Yesterday I published a guest post by an academic who grew up in a progressive church. She wrote about the role religion can play in sustaining people in the face of bigotry or oppression. She noted that she is not religious. Neither am I, though I once was. But not being religious does not mean not having stories. It doesn’t mean not having heroes. We do have stories, and we do have heroes.
“I wish it need not have happened in my time,” said Frodo. “So do I,” said Gandalf, “and so do all who live to see such times. But that is not for them to decide. All we have to decide is what to do with the time that is given us.”
In the wake of Trump’s elections last week, some of my friends shared memes and quotes from Harry Potter. Others shared the same from the Lord of the Rings. Some were not impressed. You know those stories are fiction, right? Yes. Yes we do. And we don’t care. Myth has been a part of human society since its inception. We tell stories. Stories have meaning. Stories matter. Stories inspire change.
“Dark and difficult times lie ahead. Soon we must all face the choice between what is right and what is easy. But remember this, you have friends here. You’re not alone.” ~ Dumbledore
Oh, I’m not saying our stories fix everything. The victims of genocide have stories. Those who are defeated in war and suffer pillage and destruction have stories. Those who have suffered horrors unimaginable have stories, too. But stories are still powerful. Stories still matter. Stories sustain us, nurture us, inspire us.
“Do you mind if I tell you a story? One you might not have heard. All the elements in your body were forged many many millions of years ago in the heart of a faraway star that exploded and died. That explosion scattered those elements across the desolations of deep space. After so, so many millions of years, these elements came together to form new stars and new planets. And on and on it went. The elements came together and burst apart, forming shoes and ships and sealing wax and cabbages and kings. Until, eventually, they came together to make you. You are unique in the universe. There is only one Merry Galel. And there will never be another.” ~ The Doctor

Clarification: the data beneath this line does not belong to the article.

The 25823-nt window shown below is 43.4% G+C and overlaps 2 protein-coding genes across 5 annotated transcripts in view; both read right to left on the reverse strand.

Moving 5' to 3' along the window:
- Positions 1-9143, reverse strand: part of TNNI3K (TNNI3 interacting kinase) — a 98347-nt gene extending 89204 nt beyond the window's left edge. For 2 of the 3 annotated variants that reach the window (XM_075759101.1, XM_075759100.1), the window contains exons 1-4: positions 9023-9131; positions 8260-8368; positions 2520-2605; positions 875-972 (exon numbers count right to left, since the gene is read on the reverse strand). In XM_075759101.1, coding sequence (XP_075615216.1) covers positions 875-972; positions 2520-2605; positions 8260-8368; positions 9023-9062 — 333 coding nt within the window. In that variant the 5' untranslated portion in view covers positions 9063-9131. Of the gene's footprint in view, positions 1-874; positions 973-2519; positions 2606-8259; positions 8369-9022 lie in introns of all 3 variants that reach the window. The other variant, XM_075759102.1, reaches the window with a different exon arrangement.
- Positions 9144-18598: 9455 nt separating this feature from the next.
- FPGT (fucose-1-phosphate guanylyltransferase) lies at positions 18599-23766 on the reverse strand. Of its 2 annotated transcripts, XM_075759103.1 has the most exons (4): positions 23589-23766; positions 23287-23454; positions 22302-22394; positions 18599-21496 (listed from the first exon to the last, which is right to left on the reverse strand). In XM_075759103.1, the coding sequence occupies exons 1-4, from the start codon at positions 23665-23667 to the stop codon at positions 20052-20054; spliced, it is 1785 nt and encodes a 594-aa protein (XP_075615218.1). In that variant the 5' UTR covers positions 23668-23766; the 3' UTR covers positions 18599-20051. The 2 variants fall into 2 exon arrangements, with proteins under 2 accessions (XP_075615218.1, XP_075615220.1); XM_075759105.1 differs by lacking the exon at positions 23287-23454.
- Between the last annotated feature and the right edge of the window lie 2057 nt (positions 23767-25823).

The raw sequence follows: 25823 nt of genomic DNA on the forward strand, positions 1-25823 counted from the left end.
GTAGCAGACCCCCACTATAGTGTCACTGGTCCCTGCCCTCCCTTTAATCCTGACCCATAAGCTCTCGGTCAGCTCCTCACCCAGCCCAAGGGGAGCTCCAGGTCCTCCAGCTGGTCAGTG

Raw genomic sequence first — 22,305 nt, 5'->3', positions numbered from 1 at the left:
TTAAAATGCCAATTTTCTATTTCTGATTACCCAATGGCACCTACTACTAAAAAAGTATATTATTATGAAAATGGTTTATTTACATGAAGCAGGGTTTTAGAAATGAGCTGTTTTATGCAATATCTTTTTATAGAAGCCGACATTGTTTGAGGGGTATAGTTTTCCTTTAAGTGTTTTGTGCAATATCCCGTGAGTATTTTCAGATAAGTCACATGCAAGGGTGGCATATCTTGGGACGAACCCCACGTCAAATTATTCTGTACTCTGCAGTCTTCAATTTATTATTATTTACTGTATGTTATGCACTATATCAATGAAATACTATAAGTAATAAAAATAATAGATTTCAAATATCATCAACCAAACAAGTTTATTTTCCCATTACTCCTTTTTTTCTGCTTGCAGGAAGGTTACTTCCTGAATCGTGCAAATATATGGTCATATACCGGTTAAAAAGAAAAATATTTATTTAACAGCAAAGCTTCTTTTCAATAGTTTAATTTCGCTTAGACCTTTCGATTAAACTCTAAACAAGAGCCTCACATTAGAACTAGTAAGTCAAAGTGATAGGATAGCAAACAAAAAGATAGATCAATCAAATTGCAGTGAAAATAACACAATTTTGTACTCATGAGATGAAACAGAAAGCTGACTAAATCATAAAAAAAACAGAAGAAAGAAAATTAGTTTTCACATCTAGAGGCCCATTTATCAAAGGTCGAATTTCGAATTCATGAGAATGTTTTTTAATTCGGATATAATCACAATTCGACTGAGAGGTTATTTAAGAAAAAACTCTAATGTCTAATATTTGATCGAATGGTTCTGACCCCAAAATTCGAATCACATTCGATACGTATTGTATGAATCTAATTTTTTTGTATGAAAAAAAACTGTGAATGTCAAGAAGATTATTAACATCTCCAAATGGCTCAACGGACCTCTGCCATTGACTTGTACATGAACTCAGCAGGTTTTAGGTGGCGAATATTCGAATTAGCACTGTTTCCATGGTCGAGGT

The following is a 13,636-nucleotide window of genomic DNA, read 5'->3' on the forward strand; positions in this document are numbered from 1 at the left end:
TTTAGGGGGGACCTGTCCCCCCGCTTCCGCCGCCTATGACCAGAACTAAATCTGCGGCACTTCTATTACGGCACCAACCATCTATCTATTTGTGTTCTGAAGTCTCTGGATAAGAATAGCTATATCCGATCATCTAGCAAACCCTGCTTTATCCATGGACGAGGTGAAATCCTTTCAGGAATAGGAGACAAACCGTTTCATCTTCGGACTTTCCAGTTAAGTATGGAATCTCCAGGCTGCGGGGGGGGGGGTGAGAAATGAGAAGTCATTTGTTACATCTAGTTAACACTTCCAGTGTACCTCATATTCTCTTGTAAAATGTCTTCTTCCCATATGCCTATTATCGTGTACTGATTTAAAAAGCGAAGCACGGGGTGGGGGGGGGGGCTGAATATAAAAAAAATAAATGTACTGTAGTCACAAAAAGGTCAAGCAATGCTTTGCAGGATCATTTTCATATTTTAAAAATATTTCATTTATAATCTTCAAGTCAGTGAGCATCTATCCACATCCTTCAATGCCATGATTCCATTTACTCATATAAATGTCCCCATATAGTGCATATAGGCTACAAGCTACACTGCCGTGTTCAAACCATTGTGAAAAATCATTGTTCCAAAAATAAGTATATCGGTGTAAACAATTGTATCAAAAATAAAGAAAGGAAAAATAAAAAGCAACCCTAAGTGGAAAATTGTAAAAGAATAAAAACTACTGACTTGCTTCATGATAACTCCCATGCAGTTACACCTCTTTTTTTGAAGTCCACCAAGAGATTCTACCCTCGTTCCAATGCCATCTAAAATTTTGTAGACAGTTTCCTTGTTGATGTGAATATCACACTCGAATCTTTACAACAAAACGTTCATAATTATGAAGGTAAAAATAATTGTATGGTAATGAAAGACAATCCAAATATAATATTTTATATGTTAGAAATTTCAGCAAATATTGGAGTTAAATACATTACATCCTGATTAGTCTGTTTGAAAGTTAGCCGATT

When I was became Catholic, I had to choose a confirmation saint. Having grown up in an evangelical family, this was brand new to me. I bought a book of saint’s lives, and began reading. And I realized. I realized that for centuries, Catholics shared stories of saints. They found saints they identified with, they took courage in the troubles saints’ overcame, they drew strength from their stories.
“Miss no single opportunity of making some small sacrifice, here by a smiling look, there by a kindly word; always doing the smallest right and doing it all for love.” ~ St. Therese of Lisieux
I grew up in an evangelical home. We didn’t have saints. Instead, we read missionary stories—and the same thing was true. These stories had meaning. They filled me with a sense of purpose and inspired me to reach further, to try harder, to be more. I identified with Mary Slessor. I admired Gladys Alward. I was inspired by Amy Carmichael. If they could overcome what they did—if they could make the difference they did—then maybe I could too.
“When you think of the woman’s power, you forget the power of the woman’s God. I shall go on.” ~ Marry Slessor
My daughter is still young, but she is quickly compiling her own list of heroes. Her list is different from my own childhood list. Anne Frank. Mary Anning. Ruby Bridges. Marie Curie. Florence Nightingale. Marian Anderson. She devours books full of stories about girls who changed the world—girls who rebelled against cultural norms—girls who made a difference. She, too, has heroes—and stories.